Home Open space The challenge of being a citizen

The challenge of being a citizen

316
0

The introduction of Aadhaar Bill (2016) as a money bill to avoid any possible obstructions and opposition by the upper house of the parliament in turning it into an act by the Narendra Modi Government has put forth serious questions before the already depressed and undermined intelligentsia and social activists regarding the citizen’s threatened privacy rights. Since inception, this government has shown its conservative and radical approach while dealing with the socio-economic and political dimensions of the nation.

With brand-making and rhythmic slogans like “Sabka sath sabka vikas ” and the presence of multifaceted divisive government policies based on class, caste and community, a hypocritical attitude is on the rise. The self-proclaimed ‘pro-poor’ budget of 2016-17 lacks the welfare measures to cater to the bigger and needier section of the society, reflecting the absence of true intentions on creating a welfare state.

A few radical and fanatic groups like RSS and its subsidiaries are working as pressure groups to limit the definition of freedom, citizenship and patriotism. They themselves are a huge threat to the people, ranging from commoners to intellectuals. This threat is being provided aid by the government’s style of legislation and execution.

As a citizen of a nation, we have a few duties towards her as well as rights which are to be assured by the government on behalf of the nation. But the problem arises when the balance of power get disturbed due to lack of understanding among people and the actions of a propagandist government.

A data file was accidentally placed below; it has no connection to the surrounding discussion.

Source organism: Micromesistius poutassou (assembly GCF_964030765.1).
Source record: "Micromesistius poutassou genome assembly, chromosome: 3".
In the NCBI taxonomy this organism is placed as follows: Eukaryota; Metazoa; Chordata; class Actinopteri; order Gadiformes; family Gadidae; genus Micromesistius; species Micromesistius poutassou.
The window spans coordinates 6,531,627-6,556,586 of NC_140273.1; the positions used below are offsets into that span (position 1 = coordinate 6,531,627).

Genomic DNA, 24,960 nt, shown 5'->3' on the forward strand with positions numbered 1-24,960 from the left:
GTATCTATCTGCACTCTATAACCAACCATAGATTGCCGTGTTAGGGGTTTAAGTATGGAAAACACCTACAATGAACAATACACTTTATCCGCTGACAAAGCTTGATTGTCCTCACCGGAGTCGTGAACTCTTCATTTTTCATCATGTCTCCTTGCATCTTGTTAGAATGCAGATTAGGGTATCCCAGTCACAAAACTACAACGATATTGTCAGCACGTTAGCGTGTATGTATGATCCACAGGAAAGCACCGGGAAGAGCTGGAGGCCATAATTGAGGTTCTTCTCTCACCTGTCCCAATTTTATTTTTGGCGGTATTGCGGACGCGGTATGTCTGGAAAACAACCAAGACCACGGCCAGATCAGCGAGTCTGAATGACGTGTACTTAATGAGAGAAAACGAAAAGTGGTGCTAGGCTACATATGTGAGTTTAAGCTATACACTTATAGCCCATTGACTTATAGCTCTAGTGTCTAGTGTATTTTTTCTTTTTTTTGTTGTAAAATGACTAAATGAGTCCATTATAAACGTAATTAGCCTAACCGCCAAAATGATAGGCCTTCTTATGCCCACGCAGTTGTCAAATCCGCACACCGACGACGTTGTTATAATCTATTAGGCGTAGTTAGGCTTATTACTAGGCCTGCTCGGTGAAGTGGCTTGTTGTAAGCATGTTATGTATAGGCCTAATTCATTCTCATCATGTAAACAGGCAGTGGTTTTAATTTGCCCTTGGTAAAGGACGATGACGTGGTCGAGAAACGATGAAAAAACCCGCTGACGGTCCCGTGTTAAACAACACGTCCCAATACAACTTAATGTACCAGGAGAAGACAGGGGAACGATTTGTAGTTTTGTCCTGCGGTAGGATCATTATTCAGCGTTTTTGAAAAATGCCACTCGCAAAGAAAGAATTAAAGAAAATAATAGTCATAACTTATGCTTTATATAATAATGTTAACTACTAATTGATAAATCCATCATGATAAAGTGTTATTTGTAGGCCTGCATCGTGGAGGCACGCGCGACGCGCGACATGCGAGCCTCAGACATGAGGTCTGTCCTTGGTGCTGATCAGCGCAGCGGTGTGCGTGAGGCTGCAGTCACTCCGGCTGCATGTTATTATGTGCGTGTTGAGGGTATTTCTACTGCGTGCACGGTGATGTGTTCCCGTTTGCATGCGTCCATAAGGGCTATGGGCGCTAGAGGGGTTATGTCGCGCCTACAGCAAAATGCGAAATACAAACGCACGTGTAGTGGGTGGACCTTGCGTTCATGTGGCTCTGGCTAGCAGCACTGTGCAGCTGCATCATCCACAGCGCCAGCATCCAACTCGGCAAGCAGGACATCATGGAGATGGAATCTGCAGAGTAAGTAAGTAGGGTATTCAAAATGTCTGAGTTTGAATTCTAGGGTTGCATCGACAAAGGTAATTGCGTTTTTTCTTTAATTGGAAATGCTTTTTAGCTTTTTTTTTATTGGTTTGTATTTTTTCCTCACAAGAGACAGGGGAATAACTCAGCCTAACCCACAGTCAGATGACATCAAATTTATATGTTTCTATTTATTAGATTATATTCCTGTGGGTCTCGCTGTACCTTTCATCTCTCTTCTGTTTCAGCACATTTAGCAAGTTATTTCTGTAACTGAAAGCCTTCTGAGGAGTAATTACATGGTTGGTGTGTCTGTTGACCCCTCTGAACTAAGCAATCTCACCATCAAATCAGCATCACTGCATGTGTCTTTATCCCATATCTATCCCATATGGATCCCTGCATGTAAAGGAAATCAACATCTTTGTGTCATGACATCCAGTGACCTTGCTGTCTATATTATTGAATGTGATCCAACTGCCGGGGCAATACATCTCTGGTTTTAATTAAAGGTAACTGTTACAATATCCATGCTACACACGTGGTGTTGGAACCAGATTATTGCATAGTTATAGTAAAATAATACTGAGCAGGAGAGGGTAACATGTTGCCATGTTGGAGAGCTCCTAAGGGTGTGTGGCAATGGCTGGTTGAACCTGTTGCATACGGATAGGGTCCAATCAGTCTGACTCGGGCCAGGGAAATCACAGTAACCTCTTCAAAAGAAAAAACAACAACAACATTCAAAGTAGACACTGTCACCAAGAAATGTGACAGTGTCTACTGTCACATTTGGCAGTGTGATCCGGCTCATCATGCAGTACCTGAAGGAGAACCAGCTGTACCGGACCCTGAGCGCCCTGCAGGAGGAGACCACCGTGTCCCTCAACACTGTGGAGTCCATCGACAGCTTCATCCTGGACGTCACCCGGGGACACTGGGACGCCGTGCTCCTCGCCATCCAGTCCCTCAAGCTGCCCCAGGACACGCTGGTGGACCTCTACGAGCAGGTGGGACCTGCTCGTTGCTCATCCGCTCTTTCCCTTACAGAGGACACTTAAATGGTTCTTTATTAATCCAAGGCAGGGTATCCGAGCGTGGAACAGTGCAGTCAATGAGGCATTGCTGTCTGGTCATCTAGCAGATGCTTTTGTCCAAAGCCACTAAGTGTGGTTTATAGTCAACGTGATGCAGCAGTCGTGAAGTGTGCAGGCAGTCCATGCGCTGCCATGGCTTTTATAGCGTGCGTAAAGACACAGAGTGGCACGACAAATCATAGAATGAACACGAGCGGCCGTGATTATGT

Aadhaar Act (2016), at first look, may appear as an effective tool to fight discrepancies in distribution of amenities provided to the people. But at the same time, through a few exemptions, it interferes in an individual’s rights to guarding one’s privacy, one of them being the disclosure of the information on district judge’s demand and the second in cases relating to the national security.  It has nothing to do with delivery of benefits, subsidies and services  that gave this bill an edge over normal bills to get approval only in the lower house of parliament.

Rather, the haste shown in the introduction and passing of this bill in form of a money bill makes one suspect the intentions of the government which created a subway to get into the fort of individual’s privacy.

The complications attached to these exemptions may become clear if we closely observe the judicial outcomes of the local judicial bodies, heavily influenced by political social prejudices. Likewise, the way government has dealt with several cases under national security including the recent incidents of JNU where students were slapped with charges of sedition, makes the door of exemption vulnerable to misuse.

Another problem with this method of unannounced surveillance is that these exemptions may lead to excessive and inappropriate use of it, like it happened with telephone tapping in and before 1997 which, according to the Supreme Court, was a violation of Fundamental Rights (Art.19 and Art. 21).

Governance is a tough job to accomplish, but nowadays, even being a citizen is not easy. Limiting the degrees of freedom and restricting the radius of citizen’s sphere of freedom may lead to conflict, distrust and differentiation between the ruling class and those being ruled, a situation that will only benefit the former.

LEAVE A REPLY